Inkjets are a natural choice for photo printing but lasers and LEDs are less choosy about paper quality. We found they produce far better results than inkjets on cheap 75gms recycled paper, helping to cut costs further. Also, encourage staff to use the driver's draft mode to print internal documents where quality isn't so important as this will also save on consumables.

Well connected

A networked MFP is a must-have in a shared office environment and with wireless now all-pervasive, it makes sense to specify this as well. Not all MFPs include wireless as standard so check they can be upgraded and for how much, as costs for add-on modules vary considerably.

Workforces with Apple mobile devices will appreciate AirPrint support as this allows them to print documents directly over the network. NFC (near-field communications) is another boon for mobile users as they can walk up, tap their device on the MFP's operator panel and pair it for quick printing.

Vendors are focusing even more on mobile device support with many offering free apps for iOS and Android devices. These let users remotely print to the MFP with some also allowing them to access the scanner over the network and pull images directly to their mobile.

Cloud support is very variable across different vendors, so it pays to check what features are available. How useful would it be to email a document to the MFP and have it print immediately or scan a document using the MFP's touchscreen and send it straight to shared cloud storage?

Security first

Internet-connected MFPs can be easily hacked so change all default passwords immediately. If you're handling confidential information, look for driver features that provide extra security such as assigning a PIN to print jobs so they can only be released by walking up and entering it at the touchscreen.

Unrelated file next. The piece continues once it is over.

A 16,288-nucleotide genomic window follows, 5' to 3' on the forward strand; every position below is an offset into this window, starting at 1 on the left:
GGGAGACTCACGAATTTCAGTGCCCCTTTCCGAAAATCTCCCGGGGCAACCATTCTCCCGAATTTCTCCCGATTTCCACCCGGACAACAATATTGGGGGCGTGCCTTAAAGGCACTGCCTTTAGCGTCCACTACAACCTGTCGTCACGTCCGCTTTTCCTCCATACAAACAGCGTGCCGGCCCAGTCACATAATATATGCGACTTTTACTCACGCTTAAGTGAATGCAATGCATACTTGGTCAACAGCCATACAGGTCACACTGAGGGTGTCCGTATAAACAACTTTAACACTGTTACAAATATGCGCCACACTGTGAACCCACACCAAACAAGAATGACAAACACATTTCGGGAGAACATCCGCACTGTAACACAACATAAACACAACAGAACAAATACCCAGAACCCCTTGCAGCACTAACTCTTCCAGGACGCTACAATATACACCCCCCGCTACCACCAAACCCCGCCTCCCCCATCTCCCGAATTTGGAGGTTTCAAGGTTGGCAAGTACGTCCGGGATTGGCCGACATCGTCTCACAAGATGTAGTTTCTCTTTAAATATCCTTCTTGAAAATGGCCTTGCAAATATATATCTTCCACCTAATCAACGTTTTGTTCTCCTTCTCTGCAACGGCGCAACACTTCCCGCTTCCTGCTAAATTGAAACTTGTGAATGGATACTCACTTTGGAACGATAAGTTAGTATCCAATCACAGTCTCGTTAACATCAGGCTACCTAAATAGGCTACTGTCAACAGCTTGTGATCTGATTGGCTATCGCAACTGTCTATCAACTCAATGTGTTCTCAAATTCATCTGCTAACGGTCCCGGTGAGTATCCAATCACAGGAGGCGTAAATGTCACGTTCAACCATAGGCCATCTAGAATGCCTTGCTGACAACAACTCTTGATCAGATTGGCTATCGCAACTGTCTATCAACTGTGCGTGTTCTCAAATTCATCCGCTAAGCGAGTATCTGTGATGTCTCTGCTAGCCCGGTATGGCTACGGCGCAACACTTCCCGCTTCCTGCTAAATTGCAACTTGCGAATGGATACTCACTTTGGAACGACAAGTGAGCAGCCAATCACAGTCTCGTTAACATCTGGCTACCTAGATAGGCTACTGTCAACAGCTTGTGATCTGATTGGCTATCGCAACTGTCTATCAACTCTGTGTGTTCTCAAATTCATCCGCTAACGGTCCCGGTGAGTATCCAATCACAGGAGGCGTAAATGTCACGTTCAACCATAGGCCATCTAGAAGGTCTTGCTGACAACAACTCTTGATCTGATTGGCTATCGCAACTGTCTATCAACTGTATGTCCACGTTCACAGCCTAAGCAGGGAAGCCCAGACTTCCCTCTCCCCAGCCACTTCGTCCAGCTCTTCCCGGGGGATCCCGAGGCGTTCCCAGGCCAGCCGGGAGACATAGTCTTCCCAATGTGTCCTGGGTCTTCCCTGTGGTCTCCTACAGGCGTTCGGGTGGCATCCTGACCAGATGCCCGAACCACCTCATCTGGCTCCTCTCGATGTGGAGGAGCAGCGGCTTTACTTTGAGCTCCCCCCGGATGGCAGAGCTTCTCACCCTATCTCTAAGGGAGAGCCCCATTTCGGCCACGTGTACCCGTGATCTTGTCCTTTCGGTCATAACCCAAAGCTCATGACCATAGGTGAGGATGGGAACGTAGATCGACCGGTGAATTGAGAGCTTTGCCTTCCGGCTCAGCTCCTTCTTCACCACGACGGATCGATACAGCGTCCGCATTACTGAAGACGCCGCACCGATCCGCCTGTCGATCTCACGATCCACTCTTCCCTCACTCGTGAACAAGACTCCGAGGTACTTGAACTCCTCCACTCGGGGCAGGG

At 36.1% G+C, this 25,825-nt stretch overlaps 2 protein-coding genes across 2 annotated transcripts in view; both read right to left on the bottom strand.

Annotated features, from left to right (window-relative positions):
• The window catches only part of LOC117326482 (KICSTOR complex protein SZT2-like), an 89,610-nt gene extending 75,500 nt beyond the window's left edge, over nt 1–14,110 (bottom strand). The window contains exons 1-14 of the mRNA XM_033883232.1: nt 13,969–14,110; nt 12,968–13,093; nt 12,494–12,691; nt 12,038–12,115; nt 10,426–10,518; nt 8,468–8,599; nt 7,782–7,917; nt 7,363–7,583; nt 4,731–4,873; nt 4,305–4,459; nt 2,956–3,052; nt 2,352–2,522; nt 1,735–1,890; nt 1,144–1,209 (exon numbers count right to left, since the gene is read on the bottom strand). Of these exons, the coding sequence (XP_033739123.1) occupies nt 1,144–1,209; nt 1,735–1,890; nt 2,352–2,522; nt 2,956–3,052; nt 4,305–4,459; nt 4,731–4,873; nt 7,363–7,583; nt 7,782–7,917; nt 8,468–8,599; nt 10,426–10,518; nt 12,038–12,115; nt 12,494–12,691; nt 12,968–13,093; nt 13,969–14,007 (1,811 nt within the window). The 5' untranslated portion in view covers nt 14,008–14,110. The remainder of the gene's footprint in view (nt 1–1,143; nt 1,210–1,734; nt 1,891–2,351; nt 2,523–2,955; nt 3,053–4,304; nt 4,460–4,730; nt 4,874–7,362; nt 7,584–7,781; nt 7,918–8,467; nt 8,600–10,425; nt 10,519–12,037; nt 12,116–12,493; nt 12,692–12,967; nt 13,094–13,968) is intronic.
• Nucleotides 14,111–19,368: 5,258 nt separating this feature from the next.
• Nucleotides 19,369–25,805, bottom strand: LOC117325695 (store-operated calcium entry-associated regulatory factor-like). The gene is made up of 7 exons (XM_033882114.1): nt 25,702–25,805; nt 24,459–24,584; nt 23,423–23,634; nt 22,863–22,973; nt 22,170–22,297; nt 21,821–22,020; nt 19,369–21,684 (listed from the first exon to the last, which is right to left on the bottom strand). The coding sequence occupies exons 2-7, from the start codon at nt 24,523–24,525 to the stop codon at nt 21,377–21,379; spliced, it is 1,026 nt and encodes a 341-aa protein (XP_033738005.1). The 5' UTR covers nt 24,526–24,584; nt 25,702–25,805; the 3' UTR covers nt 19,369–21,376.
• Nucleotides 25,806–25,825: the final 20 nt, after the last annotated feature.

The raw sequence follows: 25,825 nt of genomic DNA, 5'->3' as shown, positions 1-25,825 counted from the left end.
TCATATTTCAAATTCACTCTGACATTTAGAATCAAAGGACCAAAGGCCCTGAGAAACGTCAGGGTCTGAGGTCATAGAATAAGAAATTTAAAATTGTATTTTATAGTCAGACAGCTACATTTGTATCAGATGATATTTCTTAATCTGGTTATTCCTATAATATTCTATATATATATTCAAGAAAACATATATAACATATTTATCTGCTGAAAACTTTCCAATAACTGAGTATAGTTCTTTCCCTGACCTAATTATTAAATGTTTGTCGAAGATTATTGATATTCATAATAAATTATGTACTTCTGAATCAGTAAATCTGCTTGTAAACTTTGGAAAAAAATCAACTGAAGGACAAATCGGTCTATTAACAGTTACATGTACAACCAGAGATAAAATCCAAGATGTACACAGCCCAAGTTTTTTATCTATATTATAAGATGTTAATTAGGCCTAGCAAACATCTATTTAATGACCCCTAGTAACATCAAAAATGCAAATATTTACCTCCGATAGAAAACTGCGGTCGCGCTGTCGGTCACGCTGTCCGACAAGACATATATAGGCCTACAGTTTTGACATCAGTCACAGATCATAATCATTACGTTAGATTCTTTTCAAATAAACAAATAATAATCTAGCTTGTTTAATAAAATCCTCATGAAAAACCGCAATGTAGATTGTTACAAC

Some MFPs can enforce user authentication from their web interface, allowing you to strictly control access to print, scan, copy and fax functions. Unfettered access to cloud storage is another back door so ensure accounts set up at the MFP as scan destinations can be secured with a password or PIN.

Many businesses are unaware of just how much uncontrolled personal use is costing them so it pays to lock this down. Look for management features that place page limits on colour usage or block it completely, restrict access to the copier and provide job accounting facilities so you can see who is using them.

An MFP is more than just a printer and copier, as it combines all the features SMEs need to streamline their document management workflows. The best MFPs are affordable options for SMEs and can help you reduce costs, increase productivity and be more environmentally friendly.

Dave Mitchell

Dave is an IT consultant and freelance journalist specialising in hands-on reviews of computer networking products covering all market sectors from small businesses to enterprises. Founder of Binary Testing Ltd – the UK’s premier independent network testing laboratory - Dave has over 45 years of experience in the IT industry.

Dave has produced many thousands of in-depth business networking product reviews from his lab which have been reproduced globally. Writing for ITPro and its sister title, PC Pro, he covers all areas of business IT infrastructure, including servers, storage, network security, data protection, cloud, infrastructure and services.